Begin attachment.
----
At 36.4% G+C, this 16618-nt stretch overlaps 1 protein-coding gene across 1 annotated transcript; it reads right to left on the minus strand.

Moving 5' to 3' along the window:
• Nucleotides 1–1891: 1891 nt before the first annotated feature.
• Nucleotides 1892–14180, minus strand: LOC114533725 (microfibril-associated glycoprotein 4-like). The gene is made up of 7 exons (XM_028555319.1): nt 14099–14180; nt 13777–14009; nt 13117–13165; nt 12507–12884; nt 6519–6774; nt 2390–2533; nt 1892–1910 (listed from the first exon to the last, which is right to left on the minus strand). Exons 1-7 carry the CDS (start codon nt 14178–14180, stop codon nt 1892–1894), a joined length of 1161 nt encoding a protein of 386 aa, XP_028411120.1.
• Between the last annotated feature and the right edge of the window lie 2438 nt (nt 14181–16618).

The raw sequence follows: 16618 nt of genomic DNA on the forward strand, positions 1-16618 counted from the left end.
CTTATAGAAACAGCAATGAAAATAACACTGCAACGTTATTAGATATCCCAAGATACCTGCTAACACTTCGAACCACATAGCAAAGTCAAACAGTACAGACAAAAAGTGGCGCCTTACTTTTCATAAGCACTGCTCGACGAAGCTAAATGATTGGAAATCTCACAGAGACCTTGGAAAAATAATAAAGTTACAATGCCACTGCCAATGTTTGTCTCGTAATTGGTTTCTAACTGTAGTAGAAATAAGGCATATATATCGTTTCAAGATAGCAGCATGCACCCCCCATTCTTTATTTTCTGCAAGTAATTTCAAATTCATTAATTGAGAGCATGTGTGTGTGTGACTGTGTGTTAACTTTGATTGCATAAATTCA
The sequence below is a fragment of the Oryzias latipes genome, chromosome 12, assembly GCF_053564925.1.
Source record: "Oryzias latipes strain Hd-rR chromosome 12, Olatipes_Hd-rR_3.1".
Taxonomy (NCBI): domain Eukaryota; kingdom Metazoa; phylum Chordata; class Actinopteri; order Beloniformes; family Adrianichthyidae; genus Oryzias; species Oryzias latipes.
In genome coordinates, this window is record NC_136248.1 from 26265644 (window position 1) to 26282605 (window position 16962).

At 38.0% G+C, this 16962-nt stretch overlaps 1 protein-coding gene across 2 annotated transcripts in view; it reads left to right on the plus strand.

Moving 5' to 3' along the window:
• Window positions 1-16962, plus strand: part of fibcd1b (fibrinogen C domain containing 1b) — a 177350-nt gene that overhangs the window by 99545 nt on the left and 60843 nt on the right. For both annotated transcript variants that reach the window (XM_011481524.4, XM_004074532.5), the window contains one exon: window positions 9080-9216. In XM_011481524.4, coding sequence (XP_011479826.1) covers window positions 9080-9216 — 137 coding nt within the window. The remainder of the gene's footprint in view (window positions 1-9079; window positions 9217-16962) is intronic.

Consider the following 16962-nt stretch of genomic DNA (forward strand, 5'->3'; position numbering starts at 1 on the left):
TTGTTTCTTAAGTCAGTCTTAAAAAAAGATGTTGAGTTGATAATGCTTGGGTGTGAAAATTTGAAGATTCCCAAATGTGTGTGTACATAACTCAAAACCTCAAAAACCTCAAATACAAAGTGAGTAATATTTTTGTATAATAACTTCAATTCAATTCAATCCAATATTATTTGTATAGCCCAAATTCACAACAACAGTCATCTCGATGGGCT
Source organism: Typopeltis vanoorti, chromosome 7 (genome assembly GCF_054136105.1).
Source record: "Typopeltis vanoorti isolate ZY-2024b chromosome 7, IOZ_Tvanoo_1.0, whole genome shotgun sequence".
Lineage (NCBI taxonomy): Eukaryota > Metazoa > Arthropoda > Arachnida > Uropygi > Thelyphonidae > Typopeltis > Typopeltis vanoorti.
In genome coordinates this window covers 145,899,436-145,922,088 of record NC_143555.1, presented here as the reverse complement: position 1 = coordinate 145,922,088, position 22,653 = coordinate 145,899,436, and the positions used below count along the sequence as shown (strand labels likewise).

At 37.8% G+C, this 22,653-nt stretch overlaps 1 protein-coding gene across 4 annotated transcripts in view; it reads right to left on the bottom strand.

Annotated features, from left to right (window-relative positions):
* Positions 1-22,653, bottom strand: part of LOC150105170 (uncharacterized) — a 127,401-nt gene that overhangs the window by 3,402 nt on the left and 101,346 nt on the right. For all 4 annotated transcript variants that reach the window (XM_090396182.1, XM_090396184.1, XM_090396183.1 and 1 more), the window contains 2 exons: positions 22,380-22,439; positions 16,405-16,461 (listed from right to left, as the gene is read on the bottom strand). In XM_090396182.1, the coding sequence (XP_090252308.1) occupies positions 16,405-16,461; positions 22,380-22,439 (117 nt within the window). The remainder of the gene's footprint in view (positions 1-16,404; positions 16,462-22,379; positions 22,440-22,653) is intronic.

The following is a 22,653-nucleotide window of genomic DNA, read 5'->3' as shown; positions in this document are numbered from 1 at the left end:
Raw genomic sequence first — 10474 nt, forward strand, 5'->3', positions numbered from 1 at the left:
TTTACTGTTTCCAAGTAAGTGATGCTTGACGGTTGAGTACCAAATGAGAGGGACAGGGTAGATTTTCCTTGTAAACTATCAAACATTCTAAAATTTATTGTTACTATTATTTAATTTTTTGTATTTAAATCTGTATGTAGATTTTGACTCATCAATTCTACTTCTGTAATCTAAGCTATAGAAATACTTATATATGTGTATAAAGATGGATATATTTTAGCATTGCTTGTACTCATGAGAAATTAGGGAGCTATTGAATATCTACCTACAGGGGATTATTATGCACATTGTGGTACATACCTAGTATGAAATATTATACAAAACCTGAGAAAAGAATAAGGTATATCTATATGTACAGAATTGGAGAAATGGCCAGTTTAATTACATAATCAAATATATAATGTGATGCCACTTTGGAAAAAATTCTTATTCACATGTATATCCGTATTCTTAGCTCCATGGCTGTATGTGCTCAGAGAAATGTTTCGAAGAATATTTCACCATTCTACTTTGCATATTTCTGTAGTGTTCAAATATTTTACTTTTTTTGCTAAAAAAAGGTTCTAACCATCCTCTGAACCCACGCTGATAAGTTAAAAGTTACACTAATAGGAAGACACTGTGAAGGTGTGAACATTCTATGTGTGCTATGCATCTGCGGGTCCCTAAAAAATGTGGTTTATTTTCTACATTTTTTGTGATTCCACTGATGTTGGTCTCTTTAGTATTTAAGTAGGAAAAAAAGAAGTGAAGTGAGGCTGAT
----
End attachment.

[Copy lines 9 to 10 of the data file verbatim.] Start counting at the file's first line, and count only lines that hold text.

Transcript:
Source record: "Oryzias latipes strain Hd-rR chromosome 12, Olatipes_Hd-rR_3.1".
Taxonomy (NCBI): domain Eukaryota; kingdom Metazoa; phylum Chordata; class Actinopteri; order Beloniformes; family Adrianichthyidae; genus Oryzias; species Oryzias latipes.